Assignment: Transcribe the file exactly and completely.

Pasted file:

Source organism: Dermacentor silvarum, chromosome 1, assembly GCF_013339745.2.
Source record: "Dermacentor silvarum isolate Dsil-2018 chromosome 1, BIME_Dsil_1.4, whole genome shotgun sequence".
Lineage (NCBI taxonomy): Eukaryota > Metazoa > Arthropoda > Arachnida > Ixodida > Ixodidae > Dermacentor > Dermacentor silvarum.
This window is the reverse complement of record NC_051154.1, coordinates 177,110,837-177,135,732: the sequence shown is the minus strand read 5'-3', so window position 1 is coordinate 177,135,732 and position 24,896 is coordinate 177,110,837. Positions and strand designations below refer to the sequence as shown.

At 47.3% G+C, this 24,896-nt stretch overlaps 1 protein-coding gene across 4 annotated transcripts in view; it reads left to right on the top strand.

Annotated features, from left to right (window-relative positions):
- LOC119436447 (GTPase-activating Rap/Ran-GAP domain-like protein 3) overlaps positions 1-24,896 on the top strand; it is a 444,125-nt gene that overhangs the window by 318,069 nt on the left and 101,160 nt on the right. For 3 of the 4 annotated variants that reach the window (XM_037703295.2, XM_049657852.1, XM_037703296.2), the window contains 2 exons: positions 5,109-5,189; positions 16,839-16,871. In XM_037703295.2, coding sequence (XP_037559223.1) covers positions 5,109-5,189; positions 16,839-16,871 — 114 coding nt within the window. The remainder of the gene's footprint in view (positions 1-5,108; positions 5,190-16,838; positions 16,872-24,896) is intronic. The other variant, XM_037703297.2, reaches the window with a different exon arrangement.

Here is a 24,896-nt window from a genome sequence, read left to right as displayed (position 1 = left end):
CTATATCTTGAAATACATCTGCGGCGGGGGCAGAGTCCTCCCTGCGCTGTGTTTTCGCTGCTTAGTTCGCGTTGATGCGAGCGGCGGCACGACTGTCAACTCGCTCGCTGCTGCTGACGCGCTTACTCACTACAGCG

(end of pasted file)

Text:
Source organism: Dermacentor silvarum, chromosome 1, assembly GCF_013339745.2.
Source record: "Dermacentor silvarum isolate Dsil-2018 chromosome 1, BIME_Dsil_1.4, whole genome shotgun sequence".
Lineage (NCBI taxonomy): Eukaryota > Metazoa > Arthropoda > Arachnida > Ixodida > Ixodidae > Dermacentor > Dermacentor silvarum.
This window is the reverse complement of record NC_051154.1, coordinates 177,110,837-177,135,732: the sequence shown is the minus strand read 5'-3', so window position 1 is coordinate 177,135,732 and position 24,896 is coordinate 177,110,837. Positions and strand designations below refer to the sequence as shown.

At 47.3% G+C, this 24,896-nt stretch overlaps 1 protein-coding gene across 4 annotated transcripts in view; it reads left to right on the top strand.

Annotated features, from left to right (window-relative positions):
- LOC119436447 (GTPase-activating Rap/Ran-GAP domain-like protein 3) overlaps positions 1-24,896 on the top strand; it is a 444,125-nt gene that overhangs the window by 318,069 nt on the left and 101,160 nt on the right. For 3 of the 4 annotated variants that reach the window (XM_037703295.2, XM_049657852.1, XM_037703296.2), the window contains 2 exons: positions 5,109-5,189; positions 16,839-16,871. In XM_037703295.2, coding sequence (XP_037559223.1) covers positions 5,109-5,189; positions 16,839-16,871 — 114 coding nt within the window. The remainder of the gene's footprint in view (positions 1-5,108; positions 5,190-16,838; positions 16,872-24,896) is intronic. The other variant, XM_037703297.2, reaches the window with a different exon arrangement.

Here is a 24,896-nt window from a genome sequence, read left to right as displayed (position 1 = left end):
CTATATCTTGAAATACATCTGCGGCGGGGGCAGAGTCCTCCCTGCGCTGTGTTTTCGCTGCTTAGTTCGCGTTGATGCGAGCGGCGGCACGACTGTCAACTCGCTCGCTGCTGCTGACGCGCTTACTCACTACAGCG